return $self;
}

sub _Id {
   my $self = shift;
   my $id   = shift;
   my $date = shift;

   $self->{IDS} = {} if not exists $self->{IDS};

   if (defined $id and defined $date) {
      $self->{IDS}->{$id} = $date;
   }

   if (defined ($id) {
      return $self->{IDS}->{$id};
   else {
       return keys %{self->{IDS}};
   }
}

sub _Date {
   my $self = shift;
   my $date = shift;
   my $id   = shift;

   $self->{DATES} = {} if not exists $self->{DATES};

   if (defined $date and defined $id) {
      $self->{DATES}->{$date} = [] if not defined $self->{DATES}->{$date};
      push @{$self->{DATES}->{$date}}, $id;
   };

   if ($date) {
       return @{$self->{DATES}->{$date}};
   }
   else {
       return keys %{$self->{DATES};
   }
}

sub Define {
    my $self = shift;
    my $id   = shift;
    my $date = shift;

    $self->_Id($id, $date);
    $self->_Date($date, $id);

    return $self->_Date($date);
}

sub FetchId {
    my $self = shift;
    my $id   = shift;

    return $self->_Id($id);
}

sub FetchDate {
    my $self = shift;
    my $id   = shift;

    return $self->_Date;
}

In the above, you create your initial data structure with:

my $struct = DataStruct->new;

Now, to add a date and id, you'd call:

$struct->Define($id, $date);

This will in turn call $struct->_Id($id, $date); and $struct->_Date($date, $Id);. Since these begin with an underscore, they're private and can only be called by other DataStruct methods. You mainly use $struct-Set to put your data in.

To fetch a particular date (or an entire range of dates), you use the $dataStruct->FetchDate($date) method, and to fetch a particular Id you use the $dataStruct->FetchId($id);

Now, the DataStruct package will be used to keep both the IDs hash and the Dates hashes in sync with each other and keep the complexity out of the main part of your program.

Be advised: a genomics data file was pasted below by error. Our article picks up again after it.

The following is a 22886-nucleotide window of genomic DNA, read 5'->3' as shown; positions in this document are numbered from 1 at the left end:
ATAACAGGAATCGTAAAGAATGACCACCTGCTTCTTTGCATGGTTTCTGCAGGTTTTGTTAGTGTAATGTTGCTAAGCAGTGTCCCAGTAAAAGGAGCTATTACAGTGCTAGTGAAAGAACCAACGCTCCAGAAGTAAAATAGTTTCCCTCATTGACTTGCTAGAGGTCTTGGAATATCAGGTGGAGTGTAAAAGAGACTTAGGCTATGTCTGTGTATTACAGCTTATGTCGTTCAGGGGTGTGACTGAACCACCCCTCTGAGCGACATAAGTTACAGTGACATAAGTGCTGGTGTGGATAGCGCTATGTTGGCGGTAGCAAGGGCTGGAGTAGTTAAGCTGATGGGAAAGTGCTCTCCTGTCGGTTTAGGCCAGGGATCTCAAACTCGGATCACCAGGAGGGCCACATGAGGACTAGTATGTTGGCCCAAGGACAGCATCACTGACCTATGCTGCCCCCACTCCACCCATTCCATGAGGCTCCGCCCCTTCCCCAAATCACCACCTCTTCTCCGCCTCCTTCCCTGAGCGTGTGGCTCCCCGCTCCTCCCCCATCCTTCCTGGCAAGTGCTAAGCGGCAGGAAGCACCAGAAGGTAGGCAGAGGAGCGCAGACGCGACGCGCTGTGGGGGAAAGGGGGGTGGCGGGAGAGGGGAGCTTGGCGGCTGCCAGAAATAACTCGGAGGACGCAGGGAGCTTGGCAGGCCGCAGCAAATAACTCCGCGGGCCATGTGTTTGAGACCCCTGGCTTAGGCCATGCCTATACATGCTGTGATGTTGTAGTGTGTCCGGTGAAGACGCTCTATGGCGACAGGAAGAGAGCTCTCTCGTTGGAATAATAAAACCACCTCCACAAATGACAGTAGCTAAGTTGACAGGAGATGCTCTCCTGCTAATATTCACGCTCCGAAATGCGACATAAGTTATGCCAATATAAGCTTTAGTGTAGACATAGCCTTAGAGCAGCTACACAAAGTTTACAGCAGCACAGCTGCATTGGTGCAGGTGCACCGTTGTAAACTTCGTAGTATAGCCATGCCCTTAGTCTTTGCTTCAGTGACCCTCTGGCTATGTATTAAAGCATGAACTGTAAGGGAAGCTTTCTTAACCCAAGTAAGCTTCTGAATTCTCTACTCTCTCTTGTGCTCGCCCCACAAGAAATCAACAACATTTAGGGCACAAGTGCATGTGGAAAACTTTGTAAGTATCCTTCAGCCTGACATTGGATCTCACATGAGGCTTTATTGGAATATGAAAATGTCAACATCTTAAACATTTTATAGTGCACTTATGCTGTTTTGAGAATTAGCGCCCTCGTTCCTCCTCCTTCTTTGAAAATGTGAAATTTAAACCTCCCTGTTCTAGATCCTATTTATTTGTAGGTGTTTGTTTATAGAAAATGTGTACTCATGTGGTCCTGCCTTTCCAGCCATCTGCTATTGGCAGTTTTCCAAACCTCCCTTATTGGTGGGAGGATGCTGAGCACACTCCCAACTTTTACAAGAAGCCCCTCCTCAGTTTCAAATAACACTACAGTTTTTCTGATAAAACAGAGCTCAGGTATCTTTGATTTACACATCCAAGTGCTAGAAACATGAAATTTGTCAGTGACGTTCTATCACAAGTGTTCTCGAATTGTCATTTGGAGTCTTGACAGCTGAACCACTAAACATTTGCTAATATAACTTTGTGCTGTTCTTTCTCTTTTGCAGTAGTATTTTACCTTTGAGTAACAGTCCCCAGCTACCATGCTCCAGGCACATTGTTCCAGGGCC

There's everything you need! All you have to do is fix my numerous errors, and probably have some routine that will convert a M/D/Y style date to a YYYYMMDDstyle date or to and from the standard date/time internal storage structure. That way, you don't have to worry about fixing the date before calling these routines. Oh, and you'll probably want some sort of error handling too. What if I give you a bad date or Id number?

As others have stated, you're better off using a database structure even if you use a faux database structure like SQLite.

However, I wanted to let you know that Perl is actually quite capable of creating some very integrate data structures which can help in cases like this.

I'd assumed from the way you stated your question, you really weren't familiar with creating these complex data structures. If not, Perl has some excellent tutorials built into Perl itself. And, the command perldoc (which is installed with Perl) can pull up all the Perl documentation. Try perldoc perlreftut and see if it pulls up Mark's tutorial on references.

Once you start getting into more complex data structures, you will learn to use object oriented programming to simplify their handling. Again, there are some excellent tutorials built right into Perl on this (or you can go to the Perldoc webpage).

If you already knew all of this, I apologize. However, at least you have a basis for storing and working with your data.

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Thanks, this is really helpful. –  itzy Nov 1 '11 at 14:59